UNICEF and Child Helpline International expand services to provide mental health support to children living inside Ukraine and in refugee-hosting countries
Services are now available in Ukrainian and Russian in seven countries across Europe
GENEVA, 28 March 2023 -- Child Helpline International has partnered with UNICEF to expand the capacity of child helplines in Ukraine’s neighbouring countries to reach Ukrainian refugee children and young people, and provide them with services in Ukrainian and Russian.
The war in Ukraine has resulted in more than 5 million Ukrainians being internally displaced and more than 8 million people – the majority of whom are women and children – fleeing to neighbouring countries. The war has not only caused death and destruction but is also having a devasting impact on the mental well-being of affected children and their families. An estimated 1.5 million children are at risk of depression, anxiety, post-traumatic stress disorder and other mental conditions.
“Children living through war in Ukraine might be feeling fear and anxiety, while children and families in refugee-hosting countries might feel alone and need information on how to access essential services such as shelter and food, employment opportunities, education and protection services,” said Patrick Krens, Executive Director of Child Helpline International.
UNICEF and Child Helpline International have partnered to expand the reach of national child helplines in Ukraine, Bulgaria, Czech Republic, Hungary, Moldova, Poland, Slovakia to offer mental health and psychosocial support in Ukrainian and Russian. This effort is part of the activities under the project “Hearing the Voices of Ukrainian Children and Young People: Child Helplines Responding to the Ukraine Crisis” through which the two organisations ensure quality services for children and young people in need of care and protection, with particular focus on those affected by the war in Ukraine.
“We welcome this expansion of services to address the critical mental health and psychosocial needs of those who have been impacted by the war in Ukraine. Ensuring that children, adolescents and young people are listened to and have someone to turn to is vital, and these national helplines are a key entry point to help children and families access a wider array of protection services,” said Afshan Khan, Director of UNICEF Europe and Central Asia Regional Office (ECARO).
The joint UNICEF-Child Helpline International project also raises awareness of child helpline services so that a greater number of Ukrainian children, their parents or caregivers know that they can reach out to child helplines wherever they find themselves, to get the mental health support and other advice and assistance they need via toll-free numbers and online chat services.
Through the project, the two organizations are training frontline workers on gender-based violence and trafficking in human beings so that they can better address specific needs children and young people might have.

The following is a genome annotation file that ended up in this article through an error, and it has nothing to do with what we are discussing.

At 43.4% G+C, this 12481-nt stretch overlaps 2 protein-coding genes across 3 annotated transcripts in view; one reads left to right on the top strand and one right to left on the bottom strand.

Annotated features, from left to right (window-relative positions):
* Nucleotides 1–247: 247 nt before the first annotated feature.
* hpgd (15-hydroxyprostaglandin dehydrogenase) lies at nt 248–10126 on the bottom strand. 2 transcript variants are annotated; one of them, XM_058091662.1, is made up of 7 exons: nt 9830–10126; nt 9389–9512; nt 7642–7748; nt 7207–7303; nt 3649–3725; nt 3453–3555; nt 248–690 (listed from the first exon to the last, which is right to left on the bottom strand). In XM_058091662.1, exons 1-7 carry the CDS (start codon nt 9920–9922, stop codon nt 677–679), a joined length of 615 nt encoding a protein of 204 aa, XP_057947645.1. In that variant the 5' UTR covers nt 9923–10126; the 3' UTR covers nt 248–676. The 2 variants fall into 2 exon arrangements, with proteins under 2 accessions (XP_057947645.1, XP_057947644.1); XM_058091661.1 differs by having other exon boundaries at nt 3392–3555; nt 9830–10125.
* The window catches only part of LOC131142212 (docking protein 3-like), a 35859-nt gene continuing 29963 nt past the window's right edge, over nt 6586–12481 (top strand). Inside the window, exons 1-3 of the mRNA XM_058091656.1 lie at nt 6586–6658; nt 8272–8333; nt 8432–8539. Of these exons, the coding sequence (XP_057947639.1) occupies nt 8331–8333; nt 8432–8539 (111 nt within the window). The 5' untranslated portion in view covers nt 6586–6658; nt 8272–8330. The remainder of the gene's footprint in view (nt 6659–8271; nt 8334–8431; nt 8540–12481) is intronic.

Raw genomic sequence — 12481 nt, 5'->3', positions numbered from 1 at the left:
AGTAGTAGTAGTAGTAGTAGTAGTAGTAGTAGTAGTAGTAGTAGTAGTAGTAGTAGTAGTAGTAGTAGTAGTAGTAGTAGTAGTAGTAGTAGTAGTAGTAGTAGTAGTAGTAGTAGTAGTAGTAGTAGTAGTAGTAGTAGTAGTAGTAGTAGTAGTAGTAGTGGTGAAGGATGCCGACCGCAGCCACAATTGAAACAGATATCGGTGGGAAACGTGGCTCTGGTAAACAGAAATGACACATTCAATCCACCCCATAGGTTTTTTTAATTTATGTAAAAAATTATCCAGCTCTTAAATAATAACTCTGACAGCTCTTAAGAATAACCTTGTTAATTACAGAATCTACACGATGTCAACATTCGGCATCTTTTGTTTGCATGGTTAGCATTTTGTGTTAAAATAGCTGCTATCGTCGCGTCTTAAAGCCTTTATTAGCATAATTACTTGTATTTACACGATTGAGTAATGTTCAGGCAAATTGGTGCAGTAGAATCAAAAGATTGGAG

Since the escalation of the war in Ukraine, UNICEF has reached over 3.3 million children and caregivers with mental health and psychosocial support, over 126,000 children with specialized care through case management and referrals, and over 400,000 women and children with gender-based violence prevention and/or response services inside Ukraine. In refugee-hosting countries, UNICEF and partners have reached more than 1.2 million children and caregivers with access to mental health services. UNICEF and UNHCR have set up 39 Blue Dots along major transit routes to provide integrated services to women and children on the move.
Note to media:
Information about child helpline services in Ukraine and neighbouring countries can be found here: https://childhelplineinternational.org/ukraine-crisis-child-helplines/
About UNICEF Europe and Central Asia Regional Office
UNICEF, the UN Children’s Fund, works in over 190 countries and territories to save children’s lives, to defend their rights, and to help them fulfil their potential from early childhood through adolescence. And we never give up. For more information about UNICEF and its work for children in Europe and Central Asia, visit: www.unicef.org/eca
About Child Helpline International
Child Helpline International is a collective impact organisation with 159 members from 135 countries and territories around the world. It coordinates information, viewpoints, knowledge, and data from its child helpline members, partners and external sources. This exceptional resource is used to support child protection systems globally, regionally and nationally, and to help its members advocate for the rights of children and amplify their voices. For more information, visit: www.childhelplineinternational.org
About Ukraine Crisis Response Project
The Ukraine Crisis Response project is funded by UNICEF Europe and Central Asia Regional Office. It focuses on supporting the work of Child Helpline International’s Ukrainian member, La Strada Ukraine, and the child helplines in neighbouring countries that provide help and support to children and young people displaced by the war in Ukraine. For more information, please visit: www.childhelplineinternational.org/ukraine-crisis-response